Trump’s most foolish decision yet

Susan E Rice

President Trump’s reckless decision to withdraw the United States from the Iran nuclear deal will not force Iran back to the negotiating table, nor will it address serious concerns about Iran’s behaviour in the Middle East. But it will leave Iran’s nuclear program unconstrained, and an inconstant America isolated from its allies and far less safe. The Iran deal has worked as intended. According to the International Atomic Energy Agency, the United States intelligence community, the United Nations Security Council and the president’s top advisers, Iran has fully complied with its obligations. As required, Iran relinquished 97 percent of its enriched uranium stockpile, dismantled two-thirds of its centrifuges and its entire plutonium facility, abided by the most intrusive international inspection and monitoring regime in history, and forswore ever producing a nuclear weapon.
This agreement was never about trust. It is about stringent verification — in perpetuity. The deal effectively cut off all potential pathways for Iran to acquire a nuclear weapon. Now President Trump has ceded the moral high ground and freed Iran from all those constraints. Iran will be able to resume its nuclear activities without being blamed for violating the agreement. Instead, it is the United States that is about to unilaterally violate the very agreement it negotiated by reimposing nuclear-related sanctions while Iran remains in compliance. Mr. Trump disregarded the pleas of our closest European allies, who worked for months to try to address his objections. Instead of reaching agreement with our allies, President Trump told them to get lost and now will penalise European companies for abiding by an agreement that is working. The political and economic consequences for our relationship with Europe will most likely be considerable.
The costs to American global leadership are steep. When the United States unilaterally abrogates an international agreement in the absence of any breach, we undermine international perceptions of our reliability and responsibility. That is precisely what we have already done with the Paris climate agreement and the Trans-Pacific Partnership. But violating the Iran deal is far more dangerous. Iran could stay in the deal for now, if the remaining signatories can provide sufficient trade and investment benefits. Yet this outcome is far from assured and likely unsustainable, given the ability of the United States to impose painful sanctions against foreign entities doing business with Iran. Alternatively, Iran could resume its nuclear activities unfettered — either gradually or rapidly — and even withdraw from the Treaty on the Nonproliferation of Nuclear Weapons, making it a far more dangerous actor in a volatile region.
The nuclear deal was never intended, nor was it able, to address Iran’s other pernicious behaviour: its support for terrorism, malign influence in neighbouring countries and ballistic missile programme. But the deal always made good sense because Iran’s nefarious activities would be far more dangerous if they were backed by a nuclear capability. By withdrawing from the deal, we have weakened our ability to address these other concerns. With Iran unconstrained, Saudi Arabia and others in the region may push to obtain a nuclear capacity. The hard-liners in Iran who never liked the nuclear deal will be strengthened in their bid to destabilise the region, leaving relative moderates like President Hassan Rouhani sidelined. In light of America’s abrogation of its commitments, Russia and China’s position in the region will be bolstered at our expense. Israel may now rush into conflict with Iran, betting it can draw in the United States. Under any scenario, America will be less safe; and in the worst case, we could face the choice of going to war or acquiescing to a nuclear-armed Iran.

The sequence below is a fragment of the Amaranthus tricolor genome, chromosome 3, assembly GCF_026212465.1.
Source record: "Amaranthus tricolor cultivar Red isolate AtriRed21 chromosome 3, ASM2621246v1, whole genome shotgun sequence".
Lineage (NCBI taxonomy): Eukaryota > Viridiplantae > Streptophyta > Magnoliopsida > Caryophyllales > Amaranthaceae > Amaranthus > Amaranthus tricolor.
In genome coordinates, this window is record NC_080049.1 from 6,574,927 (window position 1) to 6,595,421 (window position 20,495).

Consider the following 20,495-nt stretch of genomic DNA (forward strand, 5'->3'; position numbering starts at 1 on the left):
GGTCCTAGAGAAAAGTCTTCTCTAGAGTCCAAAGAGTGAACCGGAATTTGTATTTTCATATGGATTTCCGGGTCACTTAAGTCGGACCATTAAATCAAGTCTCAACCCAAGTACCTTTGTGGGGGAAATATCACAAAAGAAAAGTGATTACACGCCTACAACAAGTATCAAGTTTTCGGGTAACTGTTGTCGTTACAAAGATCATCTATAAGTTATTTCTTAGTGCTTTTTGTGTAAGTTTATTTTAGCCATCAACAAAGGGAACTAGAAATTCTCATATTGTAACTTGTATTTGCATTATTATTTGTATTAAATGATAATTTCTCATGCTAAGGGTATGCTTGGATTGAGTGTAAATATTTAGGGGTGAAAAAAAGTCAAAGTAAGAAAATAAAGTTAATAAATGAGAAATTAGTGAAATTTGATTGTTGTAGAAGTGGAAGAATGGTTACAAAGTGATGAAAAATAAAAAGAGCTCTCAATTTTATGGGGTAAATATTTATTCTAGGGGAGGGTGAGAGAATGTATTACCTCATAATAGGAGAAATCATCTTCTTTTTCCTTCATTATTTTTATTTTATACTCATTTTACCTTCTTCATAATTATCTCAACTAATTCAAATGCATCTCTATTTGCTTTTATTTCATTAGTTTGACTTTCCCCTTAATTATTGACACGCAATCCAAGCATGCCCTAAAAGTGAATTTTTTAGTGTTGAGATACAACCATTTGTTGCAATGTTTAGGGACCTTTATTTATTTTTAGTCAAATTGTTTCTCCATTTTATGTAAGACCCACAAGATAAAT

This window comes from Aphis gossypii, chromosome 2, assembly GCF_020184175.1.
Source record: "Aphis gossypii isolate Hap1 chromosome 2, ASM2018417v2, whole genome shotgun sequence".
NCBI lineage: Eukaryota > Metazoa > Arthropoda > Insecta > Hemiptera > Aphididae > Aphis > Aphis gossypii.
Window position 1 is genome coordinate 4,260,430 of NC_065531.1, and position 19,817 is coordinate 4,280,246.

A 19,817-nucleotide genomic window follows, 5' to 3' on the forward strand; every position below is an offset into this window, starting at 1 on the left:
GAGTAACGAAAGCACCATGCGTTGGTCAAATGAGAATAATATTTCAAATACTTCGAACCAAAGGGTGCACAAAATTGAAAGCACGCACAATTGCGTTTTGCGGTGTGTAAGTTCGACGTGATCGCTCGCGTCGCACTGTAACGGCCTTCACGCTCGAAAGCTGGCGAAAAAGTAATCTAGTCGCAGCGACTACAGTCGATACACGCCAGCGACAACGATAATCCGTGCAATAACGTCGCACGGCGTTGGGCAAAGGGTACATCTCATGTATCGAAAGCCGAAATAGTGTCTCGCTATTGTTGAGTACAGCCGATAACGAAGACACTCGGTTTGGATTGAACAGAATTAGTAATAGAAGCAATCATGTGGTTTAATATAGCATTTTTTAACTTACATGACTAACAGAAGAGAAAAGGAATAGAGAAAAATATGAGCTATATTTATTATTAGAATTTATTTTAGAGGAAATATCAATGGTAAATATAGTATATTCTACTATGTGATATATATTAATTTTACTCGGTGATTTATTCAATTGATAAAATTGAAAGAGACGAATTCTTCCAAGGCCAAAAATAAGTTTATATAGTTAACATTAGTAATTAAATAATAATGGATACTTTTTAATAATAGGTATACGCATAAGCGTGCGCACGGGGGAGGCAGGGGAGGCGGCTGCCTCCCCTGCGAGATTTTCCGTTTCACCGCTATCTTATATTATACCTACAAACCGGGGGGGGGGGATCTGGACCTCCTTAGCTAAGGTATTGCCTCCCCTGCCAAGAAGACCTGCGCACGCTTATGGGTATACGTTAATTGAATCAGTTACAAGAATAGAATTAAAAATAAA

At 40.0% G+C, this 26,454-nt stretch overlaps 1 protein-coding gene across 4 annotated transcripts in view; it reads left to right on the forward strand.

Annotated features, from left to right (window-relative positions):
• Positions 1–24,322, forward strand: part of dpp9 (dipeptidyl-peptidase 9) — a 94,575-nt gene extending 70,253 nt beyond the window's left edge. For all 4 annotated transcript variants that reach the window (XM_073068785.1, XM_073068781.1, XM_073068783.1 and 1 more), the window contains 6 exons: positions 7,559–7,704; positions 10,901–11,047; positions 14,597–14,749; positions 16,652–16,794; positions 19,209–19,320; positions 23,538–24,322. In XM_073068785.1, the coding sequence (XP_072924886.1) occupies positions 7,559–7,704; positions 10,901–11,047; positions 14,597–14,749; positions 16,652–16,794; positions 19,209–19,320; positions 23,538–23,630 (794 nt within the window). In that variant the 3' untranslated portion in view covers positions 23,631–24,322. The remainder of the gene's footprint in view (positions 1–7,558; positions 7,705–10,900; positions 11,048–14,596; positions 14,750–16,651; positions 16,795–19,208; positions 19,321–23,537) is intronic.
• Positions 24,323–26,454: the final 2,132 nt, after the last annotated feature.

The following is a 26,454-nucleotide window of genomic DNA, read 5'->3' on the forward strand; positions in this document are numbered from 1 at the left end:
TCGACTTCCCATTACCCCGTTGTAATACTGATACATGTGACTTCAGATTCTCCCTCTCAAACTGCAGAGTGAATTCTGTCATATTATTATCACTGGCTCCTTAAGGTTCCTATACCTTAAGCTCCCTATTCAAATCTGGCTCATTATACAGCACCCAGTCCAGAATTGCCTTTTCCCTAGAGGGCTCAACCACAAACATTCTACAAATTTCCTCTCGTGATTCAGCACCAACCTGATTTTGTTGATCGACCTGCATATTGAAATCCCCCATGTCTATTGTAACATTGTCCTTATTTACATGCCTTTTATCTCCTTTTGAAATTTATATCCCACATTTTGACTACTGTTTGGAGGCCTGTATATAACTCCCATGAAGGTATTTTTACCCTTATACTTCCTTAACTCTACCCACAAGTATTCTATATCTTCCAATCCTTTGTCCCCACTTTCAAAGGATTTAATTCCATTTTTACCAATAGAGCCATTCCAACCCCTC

President Trump, disdainful of any success of his predecessor, has long been determined to destroy this agreement, even though it has served American interests and won the grudging support of many of its original critics. The president spiked the Iran deal out of spite and hubris, with no viable alternative. He asserts that, with increased pressure on Iran, he can negotiate a better deal. But only someone who knows nothing about Iran would presume that it will pay more under duress to get the same thing it was promised three years earlier.
If Mr. Trump thinks he is sending a strong message of resolve to North Korea, he is again mistaken. Instead, he is demonstrating to a far more advanced and unpredictable adversary on the eve of negotiations that the United States cannot be trusted. He has provided proximate proof that any deal the United States makes, even a successful one, may be tossed aside on the whim of this or any other president. Our negotiating partners, including Japan, South Korea and China, will doubt our credibility when we most need to demonstrate collective resolve. Why would Kim Jong-un give up his nuclear and missile capability when the United States has just demonstrated that, once he does so, it might well renege on the bargain?
The president has just made the most foolish and consequential national security decision of his tenure. Exactly what comes next is unclear, but we certainly will face a far worse situation than today. When the mess materialises, Mr. Trump, per standard procedure, will blame everyone else: his political opponents, his predecessor, the Europeans and the Iranians. But there will be only one person responsible: President Trump, our wrecking ball in chief. The writer was the national security adviser during President Barack Obama’s second term (2013 to 2017) and a former United States ambassador to the United Nations. — Courtesy: The New York Times

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